When we first visited here when I was 11, a deer sighting was a rare event. I’d always ride in the car with my face pressed up against the glass, scanning the woods for the flash of a white tail, the curve of a graceful brown neck. We’d see one deer, maybe two at the most. And you could forget about them coming up to the house.

This year, however, enough generations of deer have been raised under the knowledge that people won’t hurt them that they’ll wander out in the open, in broad daylight, going about their deery business. We saw five of them by our back porch today: a yearling buck, four does, and a tiny fawn that scampered about in the shadows. My mother tossed corn at them from the porch steps as they watched her warily, but without real fear.

I realize that deer are common creatures. We hunt them. They taste good. In numbers too great, they can damage a local ecosystem and become pests that destroy crops intended for human consumption, not for the nibblings of wild tings. Hence the hunting. There is nothing really that exceptional about seeing one. Not around here. They’re as common as squirrels.

But they are so beautiful. They carry themselves with almost unearthly grace. Their eyes are wide and fathomlessly dark with long lashes that lend humanness to their elegant faces. Their bodies are sleek, their hides the color of autumn. Their females are vigilant, their males protective. No wonder legends tell of fairies and wood elves riding through the forests on the backs of deer.

Some people go on vacation to have an excuse to watch untold hours of television or lose themselves in a mountain of books. While I have been losing myself in the book that I brought to read on this trip, I find greater delight in sitting on the porch, watching the forest’s residents silently treading the hidden highways beneath me.

Reality Returns


So I’ve been on vacation for a week.

I didn’t go anywhere, which was lovely. Recovering from an international flight like the one I took a week ago takes time. Instead, I stayed at home with my awesome family.

I baked things. I ate things. Not all of them were things that I baked. Some of what I ate was movie popcorn, which is about a -9 on the “healthy” scale. Asbestos is -10.

Yes, we left the shelter of our home to go to a movie theater and watch Monsters University and Man of Steel. Two days in a row of movie-theater-going. Thank goodness we came in late to the second one and didn’t have time to buy the obligatory accompanying junk food.

We also did a lot of driving around on mountain roads. There was a lot of rain, so we didn’t see too much of the scenery. But after a decade of drought, we’re happy for the rain. The minor protests breaking out on my forehead in the humid aftermath is something I’ll try to overlook.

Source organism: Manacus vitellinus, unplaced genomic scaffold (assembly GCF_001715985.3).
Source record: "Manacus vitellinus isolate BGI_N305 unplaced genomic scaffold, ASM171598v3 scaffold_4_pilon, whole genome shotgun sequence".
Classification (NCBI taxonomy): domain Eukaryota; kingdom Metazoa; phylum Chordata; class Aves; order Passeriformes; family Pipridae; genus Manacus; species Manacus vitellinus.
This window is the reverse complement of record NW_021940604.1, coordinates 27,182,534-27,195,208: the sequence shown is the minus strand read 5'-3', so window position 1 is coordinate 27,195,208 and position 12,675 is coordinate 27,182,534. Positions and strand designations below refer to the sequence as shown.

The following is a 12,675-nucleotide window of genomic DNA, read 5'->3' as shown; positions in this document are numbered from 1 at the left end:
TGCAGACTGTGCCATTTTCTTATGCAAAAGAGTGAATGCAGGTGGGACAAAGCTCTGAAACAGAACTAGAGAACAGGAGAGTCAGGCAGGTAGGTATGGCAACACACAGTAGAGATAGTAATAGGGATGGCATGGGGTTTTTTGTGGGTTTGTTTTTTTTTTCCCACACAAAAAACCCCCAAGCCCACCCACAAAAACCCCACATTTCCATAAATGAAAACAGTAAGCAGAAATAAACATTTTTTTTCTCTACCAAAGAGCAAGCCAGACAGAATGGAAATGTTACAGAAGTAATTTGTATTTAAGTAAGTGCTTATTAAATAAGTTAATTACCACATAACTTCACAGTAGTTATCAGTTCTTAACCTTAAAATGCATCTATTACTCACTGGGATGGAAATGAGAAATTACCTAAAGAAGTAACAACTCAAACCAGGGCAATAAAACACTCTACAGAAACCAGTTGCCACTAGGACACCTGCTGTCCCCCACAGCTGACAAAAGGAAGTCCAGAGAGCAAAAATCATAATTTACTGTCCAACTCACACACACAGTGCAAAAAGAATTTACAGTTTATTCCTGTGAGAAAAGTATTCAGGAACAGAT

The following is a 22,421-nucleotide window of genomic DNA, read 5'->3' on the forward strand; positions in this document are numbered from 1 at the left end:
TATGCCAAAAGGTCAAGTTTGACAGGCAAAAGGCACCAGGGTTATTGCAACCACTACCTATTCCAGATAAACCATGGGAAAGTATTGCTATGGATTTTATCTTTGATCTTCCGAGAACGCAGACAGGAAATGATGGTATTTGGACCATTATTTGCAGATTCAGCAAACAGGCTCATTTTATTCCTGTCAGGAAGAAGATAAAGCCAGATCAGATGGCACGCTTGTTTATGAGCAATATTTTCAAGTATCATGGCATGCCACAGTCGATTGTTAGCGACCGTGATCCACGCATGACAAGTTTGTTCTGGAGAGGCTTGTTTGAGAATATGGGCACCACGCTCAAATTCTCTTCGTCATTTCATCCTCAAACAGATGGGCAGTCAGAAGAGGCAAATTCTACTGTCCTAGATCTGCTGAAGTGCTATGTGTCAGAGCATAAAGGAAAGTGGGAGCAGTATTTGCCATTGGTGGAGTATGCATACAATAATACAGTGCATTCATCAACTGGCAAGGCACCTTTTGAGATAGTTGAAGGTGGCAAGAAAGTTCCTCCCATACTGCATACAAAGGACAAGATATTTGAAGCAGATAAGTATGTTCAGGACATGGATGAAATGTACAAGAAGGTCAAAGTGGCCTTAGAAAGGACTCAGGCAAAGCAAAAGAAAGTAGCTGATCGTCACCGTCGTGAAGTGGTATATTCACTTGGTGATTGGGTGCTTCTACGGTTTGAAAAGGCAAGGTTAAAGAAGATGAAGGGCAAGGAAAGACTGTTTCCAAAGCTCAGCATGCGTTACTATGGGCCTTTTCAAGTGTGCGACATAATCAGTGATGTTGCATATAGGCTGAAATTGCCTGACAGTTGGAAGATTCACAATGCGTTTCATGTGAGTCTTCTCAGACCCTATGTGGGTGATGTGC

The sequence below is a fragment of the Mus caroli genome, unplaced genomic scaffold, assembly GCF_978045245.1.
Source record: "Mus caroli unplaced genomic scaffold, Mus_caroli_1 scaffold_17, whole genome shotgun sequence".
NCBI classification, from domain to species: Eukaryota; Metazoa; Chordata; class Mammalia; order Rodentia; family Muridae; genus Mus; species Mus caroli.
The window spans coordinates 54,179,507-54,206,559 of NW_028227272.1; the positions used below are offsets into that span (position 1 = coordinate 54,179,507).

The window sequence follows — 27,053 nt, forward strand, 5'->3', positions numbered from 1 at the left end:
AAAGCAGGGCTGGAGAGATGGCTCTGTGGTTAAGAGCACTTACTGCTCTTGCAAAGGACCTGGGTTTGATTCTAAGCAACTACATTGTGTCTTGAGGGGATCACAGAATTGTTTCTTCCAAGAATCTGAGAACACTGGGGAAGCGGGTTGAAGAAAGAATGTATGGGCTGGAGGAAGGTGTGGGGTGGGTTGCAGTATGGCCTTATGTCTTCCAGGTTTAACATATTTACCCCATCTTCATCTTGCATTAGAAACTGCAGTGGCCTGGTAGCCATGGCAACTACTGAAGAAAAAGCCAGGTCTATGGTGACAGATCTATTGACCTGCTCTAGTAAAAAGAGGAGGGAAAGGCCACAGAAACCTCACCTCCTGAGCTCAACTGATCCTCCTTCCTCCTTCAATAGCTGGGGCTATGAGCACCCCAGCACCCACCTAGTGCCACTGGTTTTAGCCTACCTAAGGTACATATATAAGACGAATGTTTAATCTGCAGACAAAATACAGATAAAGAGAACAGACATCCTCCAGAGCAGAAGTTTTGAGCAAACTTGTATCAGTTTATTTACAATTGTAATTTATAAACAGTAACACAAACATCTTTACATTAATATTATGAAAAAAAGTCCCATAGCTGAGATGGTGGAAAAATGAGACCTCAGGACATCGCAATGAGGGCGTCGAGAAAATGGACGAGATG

Tomorrow, however, I return to work at the library after almost a month of absence. Hopefully they didn’t change everything while I was gone. My supervisor and her husband (also one of my supervisors) have left work at the library so they can prep for their move to a state way, way up north. This is a sad development for all of us at the library, since we will miss them. They were super supervisors. And good friends.

Aside from that, hopefully everything will be the same—calm, quiet, and bookish.

Maybe with a schedule in place, I can start being productive again. 

Summertime and the Going is Easy


I and everything that was in my dorm room is home.

There is a plus and a negative side to this. The plus is, of course, I’m home, and I get to sleep in my own bed. The negative is that my bed is currently covered in clothing and miscellaneous bags, so actually getting into bed will be a bit of an adventure.

I couldn’t have done the simple thing and put everything in a suitcase or two—no, I had to go and just bring carloads of stuff home. About three carloads in all, actually. I own way too much. Project number one of the summer will be downsizing.

Summer. I just said summer. “Summer” as in “summer vacation” summer.

“Summer” as in “listening to music in the car with the windows rolled down.” “Summer” as in “road trips” and “missions trips” and “trips to the bookstore.” “Summer” as in “movie nights” and “music nights” and “knitting nights” and “nights of doing nothing but staring at a blank page while I wait for words to fill it.”

“Summer” as in “no homework for three months.”

“Summer” as in “freedom.”

“Summer” as in “sleep.” 

Change of Pace


There are two kinds of vacation. There’s the kind where you go and see and do a lot, like the vacation where you go to Washington D.C. and visit the Smithsonian and all of the monuments, or the kind where you go to New York to see the Met or cheer for the Yankees (or not, depending on what side of that fence you happen to be on). Or you could take a road trip down Route 66, or take the usual adventure cop-out and go to Disneyland.